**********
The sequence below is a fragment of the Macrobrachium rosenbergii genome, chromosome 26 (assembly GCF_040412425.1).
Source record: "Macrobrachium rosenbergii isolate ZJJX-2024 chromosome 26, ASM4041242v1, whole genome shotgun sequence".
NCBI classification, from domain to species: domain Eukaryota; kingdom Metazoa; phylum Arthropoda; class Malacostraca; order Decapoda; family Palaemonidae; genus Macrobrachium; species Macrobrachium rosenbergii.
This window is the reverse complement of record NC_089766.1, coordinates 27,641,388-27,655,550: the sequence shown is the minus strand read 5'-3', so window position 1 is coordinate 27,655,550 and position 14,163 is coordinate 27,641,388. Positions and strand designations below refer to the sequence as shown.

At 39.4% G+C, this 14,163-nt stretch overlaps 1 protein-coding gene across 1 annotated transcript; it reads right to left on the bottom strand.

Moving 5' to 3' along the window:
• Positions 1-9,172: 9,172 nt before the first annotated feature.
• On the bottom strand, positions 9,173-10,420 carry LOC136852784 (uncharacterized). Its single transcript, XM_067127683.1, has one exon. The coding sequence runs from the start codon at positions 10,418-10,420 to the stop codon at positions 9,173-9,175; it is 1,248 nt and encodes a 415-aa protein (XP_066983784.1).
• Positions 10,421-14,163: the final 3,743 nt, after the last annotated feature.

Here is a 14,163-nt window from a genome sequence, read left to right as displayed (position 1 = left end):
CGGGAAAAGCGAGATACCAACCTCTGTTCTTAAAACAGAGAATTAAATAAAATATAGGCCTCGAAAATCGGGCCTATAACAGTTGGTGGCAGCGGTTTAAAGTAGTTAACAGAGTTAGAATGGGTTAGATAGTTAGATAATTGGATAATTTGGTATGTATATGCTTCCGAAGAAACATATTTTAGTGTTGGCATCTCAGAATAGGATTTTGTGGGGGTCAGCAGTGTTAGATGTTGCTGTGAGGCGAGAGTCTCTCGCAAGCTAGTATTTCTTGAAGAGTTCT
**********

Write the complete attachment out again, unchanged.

The sequence below is a fragment of the Macrobrachium rosenbergii genome, chromosome 26 (assembly GCF_040412425.1).
Source record: "Macrobrachium rosenbergii isolate ZJJX-2024 chromosome 26, ASM4041242v1, whole genome shotgun sequence".
NCBI classification, from domain to species: domain Eukaryota; kingdom Metazoa; phylum Arthropoda; class Malacostraca; order Decapoda; family Palaemonidae; genus Macrobrachium; species Macrobrachium rosenbergii.
This window is the reverse complement of record NC_089766.1, coordinates 27,641,388-27,655,550: the sequence shown is the minus strand read 5'-3', so window position 1 is coordinate 27,655,550 and position 14,163 is coordinate 27,641,388. Positions and strand designations below refer to the sequence as shown.

At 39.4% G+C, this 14,163-nt stretch overlaps 1 protein-coding gene across 1 annotated transcript; it reads right to left on the bottom strand.

Moving 5' to 3' along the window:
• Positions 1-9,172: 9,172 nt before the first annotated feature.
• On the bottom strand, positions 9,173-10,420 carry LOC136852784 (uncharacterized). Its single transcript, XM_067127683.1, has one exon. The coding sequence runs from the start codon at positions 10,418-10,420 to the stop codon at positions 9,173-9,175; it is 1,248 nt and encodes a 415-aa protein (XP_066983784.1).
• Positions 10,421-14,163: the final 3,743 nt, after the last annotated feature.

Here is a 14,163-nt window from a genome sequence, read left to right as displayed (position 1 = left end):
CGGGAAAAGCGAGATACCAACCTCTGTTCTTAAAACAGAGAATTAAATAAAATATAGGCCTCGAAAATCGGGCCTATAACAGTTGGTGGCAGCGGTTTAAAGTAGTTAACAGAGTTAGAATGGGTTAGATAGTTAGATAATTGGATAATTTGGTATGTATATGCTTCCGAAGAAACATATTTTAGTGTTGGCATCTCAGAATAGGATTTTGTGGGGGTCAGCAGTGTTAGATGTTGCTGTGAGGCGAGAGTCTCTCGCAAGCTAGTATTTCTTGAAGAGTTCT